To help our hearers feel the text without manipulating them, the key is to let the text have its way with us, to let its ink become our blood, to let its pathos—its passion—control us. Abraham Kuruvilla in his Manual for Preaching puts it like this: “To be passionate simply means to demonstrate the passion that the experience of the text has already evoked in you so that you might, by the power of the Spirit, evoke that same passion in your listeners as you help them experience the text.” That’s the ideal! That’s what we should aim for as we deliver our sermons.

Becoming an Emotionally Mature Preacher

How do we get there? How do we become emotionally mature preachers who deliver emotionally evocative sermons?

Attend to your emotional health and understand yourself emotionally.

It requires more than the development of our homiletical techniques. Emotions have to do with who we are and how we view the world. If a preacher finds it difficult to relate emotionally to his text or hearers, he should figure out why and do something about it.

There are lots of reasons our preaching can fall into emotional ruts. There may be unresolved trauma in our past that has left us angry, bitter, fearful, guilt-ridden, nonconfrontational, too eager to please, or whatever. Until that trauma is addressed, we are likely to find it difficult to connect emotionally with anyone or anything. Moreover, our anger, bitterness, and so forth can become the filter through which we read and preach all Scripture. Then, every sermon, no matter the topic or text, takes on the same tone. That’s a problem.

Emotional fatigue can be another problem. Sympathy and empathy for others drains us emotionally. Until we figure out healthy ways of replenishing our emotional reserves, our preaching’s pathos will surely suffer.

Our personal temperament also plays a role, as does our spiritual gifting and theological leaning. Each of us should ask ourselves: Am I naturally more of a prophet or pastor? Which is easier for me to preach—law or gospel, Old Testament or New? Where does my preaching usually fall on the truth-to-grace scale?

Sometimes we fall into emotional habits as preachers because of our denominational or congregational culture. Our people expect fire and brimstone or a friendly smile and pat on the back. To be true to the text, our preaching cannot be that way every week.

Learn more about how emotions work.

Read what Aristotle had to say about pathos in his treatise On Rhetoric. Take a few minutes to ponder Robert Plutchik’s “wheel of emotions.”

Read your sermon’s text closely.

In other words, read it slowly, deliberately, repeatedly. Let it wash over you.

Be mindful of your text’s literary genre. Different genres naturally suggest different sorts of emotions. “Law,” for example, connotes authority, judgment, guilt, shame. “Gospel” suggests the opposite. Obviously, not every passage in the five books of Law is packed with guilt and condemnation, nor does every pericope in the Gospels shout “good news!” Nevertheless, a text’s literary genre is a general indicator of its pathos.

Other indicators and contributors to a text’s emotional thrust include emotionally charged words, captivating images, historical context, and how characters are portrayed in the text so that we identify with them and their plight.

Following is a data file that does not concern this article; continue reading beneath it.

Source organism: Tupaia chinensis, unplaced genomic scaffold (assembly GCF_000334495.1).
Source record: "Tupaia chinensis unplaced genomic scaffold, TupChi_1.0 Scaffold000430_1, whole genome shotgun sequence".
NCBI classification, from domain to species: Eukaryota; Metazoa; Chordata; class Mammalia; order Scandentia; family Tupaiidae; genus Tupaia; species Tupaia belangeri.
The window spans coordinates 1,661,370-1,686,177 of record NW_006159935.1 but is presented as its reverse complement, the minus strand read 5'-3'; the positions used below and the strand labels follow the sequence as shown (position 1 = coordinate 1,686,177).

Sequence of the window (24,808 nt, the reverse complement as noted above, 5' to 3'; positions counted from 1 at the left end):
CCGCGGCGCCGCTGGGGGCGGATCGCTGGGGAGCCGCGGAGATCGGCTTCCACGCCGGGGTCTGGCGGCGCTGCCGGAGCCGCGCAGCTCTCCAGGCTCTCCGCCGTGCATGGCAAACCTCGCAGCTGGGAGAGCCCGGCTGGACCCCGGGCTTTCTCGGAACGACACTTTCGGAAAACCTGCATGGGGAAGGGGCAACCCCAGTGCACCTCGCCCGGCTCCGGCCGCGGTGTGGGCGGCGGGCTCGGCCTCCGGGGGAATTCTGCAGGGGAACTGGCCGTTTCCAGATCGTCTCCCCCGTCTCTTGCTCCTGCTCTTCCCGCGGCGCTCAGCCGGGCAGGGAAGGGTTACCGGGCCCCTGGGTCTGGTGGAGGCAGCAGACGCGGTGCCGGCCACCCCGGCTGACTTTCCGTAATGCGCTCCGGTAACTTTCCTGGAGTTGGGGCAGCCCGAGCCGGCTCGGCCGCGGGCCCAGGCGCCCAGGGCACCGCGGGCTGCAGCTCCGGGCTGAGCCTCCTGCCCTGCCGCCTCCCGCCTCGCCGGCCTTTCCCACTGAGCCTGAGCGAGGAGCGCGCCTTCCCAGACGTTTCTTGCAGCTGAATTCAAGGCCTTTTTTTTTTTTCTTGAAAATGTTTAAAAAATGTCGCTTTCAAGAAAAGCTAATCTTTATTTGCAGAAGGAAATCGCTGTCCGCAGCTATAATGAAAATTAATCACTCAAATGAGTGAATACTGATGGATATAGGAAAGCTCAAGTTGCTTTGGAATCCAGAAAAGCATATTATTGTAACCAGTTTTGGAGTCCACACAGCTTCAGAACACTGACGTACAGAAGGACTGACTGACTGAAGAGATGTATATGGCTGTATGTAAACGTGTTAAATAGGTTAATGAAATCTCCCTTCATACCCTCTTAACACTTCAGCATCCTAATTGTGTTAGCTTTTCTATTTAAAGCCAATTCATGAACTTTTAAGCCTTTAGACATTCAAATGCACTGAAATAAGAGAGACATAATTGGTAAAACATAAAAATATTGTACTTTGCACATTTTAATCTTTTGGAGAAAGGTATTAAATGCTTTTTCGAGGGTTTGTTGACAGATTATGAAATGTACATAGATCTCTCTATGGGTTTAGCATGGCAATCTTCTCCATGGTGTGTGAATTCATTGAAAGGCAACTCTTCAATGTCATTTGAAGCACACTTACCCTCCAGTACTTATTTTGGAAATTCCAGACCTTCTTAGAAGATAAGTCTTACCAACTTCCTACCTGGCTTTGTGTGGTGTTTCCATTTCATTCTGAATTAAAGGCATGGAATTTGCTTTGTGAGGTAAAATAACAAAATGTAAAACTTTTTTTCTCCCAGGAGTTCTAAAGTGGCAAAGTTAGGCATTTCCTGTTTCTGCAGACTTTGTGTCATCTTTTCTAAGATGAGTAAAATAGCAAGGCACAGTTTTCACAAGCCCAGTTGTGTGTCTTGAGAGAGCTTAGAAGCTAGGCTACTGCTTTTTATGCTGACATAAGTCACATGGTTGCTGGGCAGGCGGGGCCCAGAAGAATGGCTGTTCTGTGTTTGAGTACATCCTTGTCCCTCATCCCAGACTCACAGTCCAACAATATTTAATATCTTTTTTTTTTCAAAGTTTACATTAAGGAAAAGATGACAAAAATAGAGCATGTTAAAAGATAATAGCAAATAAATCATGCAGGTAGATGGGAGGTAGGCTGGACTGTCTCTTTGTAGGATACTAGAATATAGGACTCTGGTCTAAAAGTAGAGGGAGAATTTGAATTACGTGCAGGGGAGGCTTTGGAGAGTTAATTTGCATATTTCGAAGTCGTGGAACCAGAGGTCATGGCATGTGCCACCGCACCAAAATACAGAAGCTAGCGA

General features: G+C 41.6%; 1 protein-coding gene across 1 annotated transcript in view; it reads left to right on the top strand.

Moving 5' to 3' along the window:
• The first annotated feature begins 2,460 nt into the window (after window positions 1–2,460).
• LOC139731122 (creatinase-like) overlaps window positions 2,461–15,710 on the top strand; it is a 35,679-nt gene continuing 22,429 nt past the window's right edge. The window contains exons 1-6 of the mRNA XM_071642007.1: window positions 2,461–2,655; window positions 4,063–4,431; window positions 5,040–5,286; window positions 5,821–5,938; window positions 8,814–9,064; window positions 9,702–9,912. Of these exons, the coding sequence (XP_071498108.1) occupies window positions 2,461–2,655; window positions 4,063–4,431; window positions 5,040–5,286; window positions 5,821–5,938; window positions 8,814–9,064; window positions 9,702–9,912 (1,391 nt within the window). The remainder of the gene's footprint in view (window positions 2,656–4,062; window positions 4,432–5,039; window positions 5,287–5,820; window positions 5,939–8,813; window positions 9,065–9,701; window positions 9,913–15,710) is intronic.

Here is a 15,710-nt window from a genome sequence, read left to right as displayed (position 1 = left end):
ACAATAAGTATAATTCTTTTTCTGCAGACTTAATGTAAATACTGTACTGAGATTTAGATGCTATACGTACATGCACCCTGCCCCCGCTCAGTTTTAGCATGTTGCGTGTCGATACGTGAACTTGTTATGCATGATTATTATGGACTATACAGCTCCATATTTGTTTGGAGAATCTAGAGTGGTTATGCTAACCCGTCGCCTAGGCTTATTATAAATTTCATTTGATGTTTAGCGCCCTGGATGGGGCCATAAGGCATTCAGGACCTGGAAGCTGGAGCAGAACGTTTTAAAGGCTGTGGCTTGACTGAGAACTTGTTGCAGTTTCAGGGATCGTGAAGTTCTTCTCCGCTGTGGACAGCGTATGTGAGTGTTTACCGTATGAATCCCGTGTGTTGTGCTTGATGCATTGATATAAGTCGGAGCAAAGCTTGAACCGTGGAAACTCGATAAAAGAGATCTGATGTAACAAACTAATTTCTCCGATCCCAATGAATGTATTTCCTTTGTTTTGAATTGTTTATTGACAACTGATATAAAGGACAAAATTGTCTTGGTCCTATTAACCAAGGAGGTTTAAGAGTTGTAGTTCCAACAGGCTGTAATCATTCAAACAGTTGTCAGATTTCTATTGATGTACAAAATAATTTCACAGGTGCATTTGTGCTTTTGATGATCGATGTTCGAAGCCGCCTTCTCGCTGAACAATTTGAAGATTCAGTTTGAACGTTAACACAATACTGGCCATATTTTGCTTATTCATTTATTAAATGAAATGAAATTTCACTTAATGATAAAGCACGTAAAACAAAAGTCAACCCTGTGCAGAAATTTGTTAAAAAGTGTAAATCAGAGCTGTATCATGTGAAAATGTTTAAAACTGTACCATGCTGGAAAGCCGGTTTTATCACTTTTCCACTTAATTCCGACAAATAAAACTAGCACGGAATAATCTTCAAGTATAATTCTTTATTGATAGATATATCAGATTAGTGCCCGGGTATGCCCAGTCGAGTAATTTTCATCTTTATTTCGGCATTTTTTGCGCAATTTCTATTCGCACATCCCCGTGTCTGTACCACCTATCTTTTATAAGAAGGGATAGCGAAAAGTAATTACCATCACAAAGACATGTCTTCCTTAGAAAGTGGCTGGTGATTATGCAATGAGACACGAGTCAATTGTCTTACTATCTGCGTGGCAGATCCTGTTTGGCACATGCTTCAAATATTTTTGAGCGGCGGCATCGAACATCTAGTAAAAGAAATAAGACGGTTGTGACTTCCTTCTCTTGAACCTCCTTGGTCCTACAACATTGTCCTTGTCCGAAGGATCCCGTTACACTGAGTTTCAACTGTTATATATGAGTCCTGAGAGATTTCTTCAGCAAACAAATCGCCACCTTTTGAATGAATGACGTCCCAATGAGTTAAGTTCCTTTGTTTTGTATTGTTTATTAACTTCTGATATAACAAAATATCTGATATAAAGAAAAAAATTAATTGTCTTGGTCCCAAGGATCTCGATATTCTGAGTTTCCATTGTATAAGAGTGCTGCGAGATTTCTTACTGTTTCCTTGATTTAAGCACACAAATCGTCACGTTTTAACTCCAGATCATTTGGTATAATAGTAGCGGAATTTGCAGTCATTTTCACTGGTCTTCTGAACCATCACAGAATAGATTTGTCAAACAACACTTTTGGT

Look for repeated words, phrases, and ideas. Be sensitive to how it all makes you feel.

Use your imagination .

As you study your text’s historical context, ask yourself, “What would it feel like to be in that situation”—a childless couple, a quarantined leper, a proud monarch? Beware though of letting your imagination run away with you. Keep it grounded in historical realism.

As you read and imagine, allow yourself to identify with all the characters (good and bad) in your text if it is a narrative or the author and his audience if it is not a narrative. If you cannot see yourself in their shoes, you are unlikely to suffer their pain, share in their pleasure, understand their motives, and convey that convincingly to your hearers.

Improve your skills as a storyteller.

See it clearly in your mind, then describe it vividly to your audience. Use concrete nouns and active verbs.

Read John Walsh’s book The Art of Storytelling and watch his workshop videos by that same title on YouTube. Listen to effective storytellers. So much of a text’s emotion is conveyed and caught through effective storytelling.

Practice your emotional appeal outside the pulpit.

You can do that when reading to your children, swapping news with family and friends, and praying. Get comfortable expressing your emotions to God, just like the psalmists did. Eventually, you will feel more comfortable expressing them to others.

Mind your delivery, but do not let it distract you.

So much impacts how a sermon is received—your voice’s pitch, rate, and volume; facial expressions; hand gestures; eye contact; props; whether you stand above your hearers on a platform or on the floor at their level; and more. But be careful! The more you concentrate on those things, the more you obsess over them, the more likely your sermon’s delivery will look and sound unnatural. Rather than moving your hearers, your delivery will distract them—the effect being like watching a poorly dubbed movie. You cannot pay attention to what the actors are saying because you are too distracted by how their lips are out of sync.

To avoid that, feel the text. Breathe its air. Live in it, then let it come alive through you next Sunday. Perhaps then your hearers will gaze into their Bibles and say in their hearts, “I feel you.”

Gregory Hollifield is the Associate Dean at Memphis College of Urban and Theological Studies at Union University and Book Reviews Editor for the Journal of the Evangelical Homiletics Society.